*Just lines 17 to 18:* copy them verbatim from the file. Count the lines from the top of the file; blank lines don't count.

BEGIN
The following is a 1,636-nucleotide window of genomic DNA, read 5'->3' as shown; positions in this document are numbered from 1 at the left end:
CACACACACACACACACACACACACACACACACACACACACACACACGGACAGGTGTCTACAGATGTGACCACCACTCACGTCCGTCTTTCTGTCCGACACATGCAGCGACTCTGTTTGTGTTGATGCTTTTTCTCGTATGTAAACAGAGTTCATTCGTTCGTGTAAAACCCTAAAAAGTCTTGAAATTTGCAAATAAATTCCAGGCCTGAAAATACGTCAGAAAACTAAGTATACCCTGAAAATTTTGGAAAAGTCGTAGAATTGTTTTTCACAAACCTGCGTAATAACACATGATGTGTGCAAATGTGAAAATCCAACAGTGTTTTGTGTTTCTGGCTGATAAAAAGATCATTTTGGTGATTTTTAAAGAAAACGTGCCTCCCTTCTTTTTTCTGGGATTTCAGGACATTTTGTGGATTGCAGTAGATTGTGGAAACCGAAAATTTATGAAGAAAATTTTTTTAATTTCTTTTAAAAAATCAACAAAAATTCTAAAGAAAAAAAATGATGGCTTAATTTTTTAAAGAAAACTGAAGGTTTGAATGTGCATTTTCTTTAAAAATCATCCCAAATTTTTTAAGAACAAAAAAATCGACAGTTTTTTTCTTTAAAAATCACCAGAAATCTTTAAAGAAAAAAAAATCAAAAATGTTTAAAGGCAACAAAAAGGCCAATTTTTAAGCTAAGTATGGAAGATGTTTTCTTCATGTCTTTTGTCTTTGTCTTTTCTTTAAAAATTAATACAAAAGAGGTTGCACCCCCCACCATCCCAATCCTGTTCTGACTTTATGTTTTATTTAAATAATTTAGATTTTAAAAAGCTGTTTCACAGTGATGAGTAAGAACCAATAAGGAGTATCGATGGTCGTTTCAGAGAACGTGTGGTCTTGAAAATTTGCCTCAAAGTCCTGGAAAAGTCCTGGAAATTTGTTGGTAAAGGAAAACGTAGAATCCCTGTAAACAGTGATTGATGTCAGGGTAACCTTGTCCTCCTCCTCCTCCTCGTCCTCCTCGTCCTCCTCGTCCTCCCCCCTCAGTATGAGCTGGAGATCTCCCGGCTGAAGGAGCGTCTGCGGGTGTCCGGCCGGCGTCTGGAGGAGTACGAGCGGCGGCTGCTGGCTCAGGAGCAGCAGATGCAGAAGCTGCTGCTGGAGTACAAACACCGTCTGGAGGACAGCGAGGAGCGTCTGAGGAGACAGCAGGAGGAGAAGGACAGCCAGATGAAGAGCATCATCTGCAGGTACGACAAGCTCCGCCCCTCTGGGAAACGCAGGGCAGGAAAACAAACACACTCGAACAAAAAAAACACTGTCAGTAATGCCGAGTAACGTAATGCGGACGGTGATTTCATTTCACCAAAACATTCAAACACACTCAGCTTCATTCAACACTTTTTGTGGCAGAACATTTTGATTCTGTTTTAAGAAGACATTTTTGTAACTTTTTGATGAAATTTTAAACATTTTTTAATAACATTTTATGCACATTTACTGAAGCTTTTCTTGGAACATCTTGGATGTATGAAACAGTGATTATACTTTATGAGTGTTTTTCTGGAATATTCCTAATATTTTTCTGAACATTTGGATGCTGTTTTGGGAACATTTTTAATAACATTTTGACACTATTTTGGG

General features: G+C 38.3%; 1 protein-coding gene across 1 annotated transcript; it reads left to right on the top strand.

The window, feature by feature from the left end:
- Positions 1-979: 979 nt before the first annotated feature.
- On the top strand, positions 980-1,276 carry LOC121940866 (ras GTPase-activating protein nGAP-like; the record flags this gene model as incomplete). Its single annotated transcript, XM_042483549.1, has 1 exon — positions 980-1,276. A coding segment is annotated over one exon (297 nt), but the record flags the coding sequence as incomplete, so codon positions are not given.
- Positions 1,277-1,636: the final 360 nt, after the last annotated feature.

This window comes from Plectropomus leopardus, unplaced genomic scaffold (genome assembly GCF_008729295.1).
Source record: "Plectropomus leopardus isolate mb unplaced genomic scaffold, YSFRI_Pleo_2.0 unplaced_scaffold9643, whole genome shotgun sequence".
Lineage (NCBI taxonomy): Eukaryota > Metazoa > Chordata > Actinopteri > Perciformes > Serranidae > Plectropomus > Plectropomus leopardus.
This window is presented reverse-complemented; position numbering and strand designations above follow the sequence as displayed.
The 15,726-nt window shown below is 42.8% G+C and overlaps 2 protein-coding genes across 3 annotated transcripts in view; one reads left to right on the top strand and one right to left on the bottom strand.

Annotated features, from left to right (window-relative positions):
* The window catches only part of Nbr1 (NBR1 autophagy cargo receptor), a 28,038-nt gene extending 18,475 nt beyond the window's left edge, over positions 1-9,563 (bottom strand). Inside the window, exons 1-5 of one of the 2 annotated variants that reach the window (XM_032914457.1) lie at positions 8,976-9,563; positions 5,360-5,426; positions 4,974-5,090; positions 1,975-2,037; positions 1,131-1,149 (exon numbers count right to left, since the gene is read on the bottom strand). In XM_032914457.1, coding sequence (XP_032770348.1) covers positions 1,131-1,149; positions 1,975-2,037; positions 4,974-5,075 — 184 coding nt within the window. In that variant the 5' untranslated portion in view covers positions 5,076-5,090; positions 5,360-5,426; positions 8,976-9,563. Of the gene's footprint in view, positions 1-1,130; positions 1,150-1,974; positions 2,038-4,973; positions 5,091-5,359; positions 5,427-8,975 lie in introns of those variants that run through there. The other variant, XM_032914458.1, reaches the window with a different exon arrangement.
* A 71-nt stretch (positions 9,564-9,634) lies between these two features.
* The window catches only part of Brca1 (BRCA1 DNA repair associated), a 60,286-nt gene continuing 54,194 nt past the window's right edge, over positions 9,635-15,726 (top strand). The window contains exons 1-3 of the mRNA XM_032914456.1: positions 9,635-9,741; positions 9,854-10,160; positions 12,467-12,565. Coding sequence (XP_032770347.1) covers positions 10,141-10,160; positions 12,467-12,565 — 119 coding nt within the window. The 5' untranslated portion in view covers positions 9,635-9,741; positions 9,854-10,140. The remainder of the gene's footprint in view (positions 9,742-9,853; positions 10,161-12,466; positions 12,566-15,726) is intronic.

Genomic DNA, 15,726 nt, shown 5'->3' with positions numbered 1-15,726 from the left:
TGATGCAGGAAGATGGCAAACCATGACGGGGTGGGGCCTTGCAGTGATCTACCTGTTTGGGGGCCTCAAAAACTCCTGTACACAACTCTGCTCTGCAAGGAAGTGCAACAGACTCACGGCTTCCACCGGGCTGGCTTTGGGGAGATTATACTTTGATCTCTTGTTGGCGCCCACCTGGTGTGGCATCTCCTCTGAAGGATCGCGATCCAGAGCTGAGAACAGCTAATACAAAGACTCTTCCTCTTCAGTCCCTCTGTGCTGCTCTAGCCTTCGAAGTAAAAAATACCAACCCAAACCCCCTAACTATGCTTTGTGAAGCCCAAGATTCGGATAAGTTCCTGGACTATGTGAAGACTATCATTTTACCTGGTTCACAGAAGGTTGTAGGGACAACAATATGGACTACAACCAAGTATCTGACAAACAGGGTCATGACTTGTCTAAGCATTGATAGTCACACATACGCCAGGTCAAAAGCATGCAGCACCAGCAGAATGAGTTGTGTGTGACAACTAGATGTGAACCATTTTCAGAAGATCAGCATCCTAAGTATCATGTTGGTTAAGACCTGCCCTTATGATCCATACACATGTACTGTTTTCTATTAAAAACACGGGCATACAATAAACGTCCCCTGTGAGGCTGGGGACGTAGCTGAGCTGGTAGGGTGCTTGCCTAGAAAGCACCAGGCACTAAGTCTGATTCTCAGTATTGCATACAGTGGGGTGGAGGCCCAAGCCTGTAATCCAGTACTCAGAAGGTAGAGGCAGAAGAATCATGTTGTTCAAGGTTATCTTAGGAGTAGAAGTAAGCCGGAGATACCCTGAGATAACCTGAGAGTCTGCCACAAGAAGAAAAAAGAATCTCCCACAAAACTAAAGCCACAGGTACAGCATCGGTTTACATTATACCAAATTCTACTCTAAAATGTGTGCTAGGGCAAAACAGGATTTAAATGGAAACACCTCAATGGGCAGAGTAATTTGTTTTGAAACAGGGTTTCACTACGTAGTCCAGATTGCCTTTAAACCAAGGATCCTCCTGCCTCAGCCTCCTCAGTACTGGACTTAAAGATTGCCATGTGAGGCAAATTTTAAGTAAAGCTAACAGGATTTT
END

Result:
Genomic DNA, 15,726 nt, shown 5'->3' with positions numbered 1-15,726 from the left:
TGATGCAGGAAGATGGCAAACCATGACGGGGTGGGGCCTTGCAGTGATCTACCTGTTTGGGGGCCTCAAAAACTCCTGTACACAACTCTGCTCTGCAAGGAAGTGCAACAGACTCACGGCTTCCACCGGGCTGGCTTTGGGGAGATTATACTTTGATCTCTTGTTGGCGCCCACCTGGTGTGGCATCTCCTCTGAAGGATCGCGATCCAGAGCTGAGAACAGCTAATACAAAGACTCTTCCTCTTCAGTCCCTCTGTGCTGCTCTAGCCTTCGAAGTAAAAAATACCAACCCAAACCCCCTAACTATGCTTTGTGAAGCCCAAGATTCGGATAAGTTCCTGGACTATGTGAAGACTATCATTTTACCTGGTTCACAGAAGGTTGTAGGGACAACAATATGGACTACAACCAAGTATCTGACAAACAGGGTCATGACTTGTCTAAGCATTGATAGTCACACATACGCCAGGTCAAAAGCATGCAGCACCAGCAGAATGAGTTGTGTGTGACAACTAGATGTGAACCATTTTCAGAAGATCAGCATCCTAAGTATCATGTTGGTTAAGACCTGCCCTTATGATCCATACACATGTACTGTTTTCTATTAAAAACACGGGCATACAATAAACGTCCCCTGTGAGGCTGGGGACGTAGCTGAGCTGGTAGGGTGCTTGCCTAGAAAGCACCAGGCACTAAGTCTGATTCTCAGTATTGCATACAGTGGGGTGGAGGCCCAAGCCTGTAATCCAGTACTCAGAAGGTAGAGGCAGAAGAATCATGTTGTTCAAGGTTATCTTAGGAGTAGAAGTAAGCCGGAGATACCCTGAGATAACCTGAGAGTCTGCCACAAGAAGAAAAAAGAATCTCCCACAAAACTAAAGCCACAGGTACAGCATCGGTTTACATTATACCAAATTCTACTCTAAAATGTGTGCTAGGGCAAAACAGGATTTAAATGGAAACACCTCAATGGGCAGAGTAATTTGTTTTGAAACAGGGTTTCACTACGTAGTCCAGATTGCCTTTAAACCAAGGATCCTCCTGCCTCAGCCTCCTCAGTACTGGACTTAAAGATTGCCATGTGAGGCAAATTTTAAGTAAAGCTAACAGGATTTT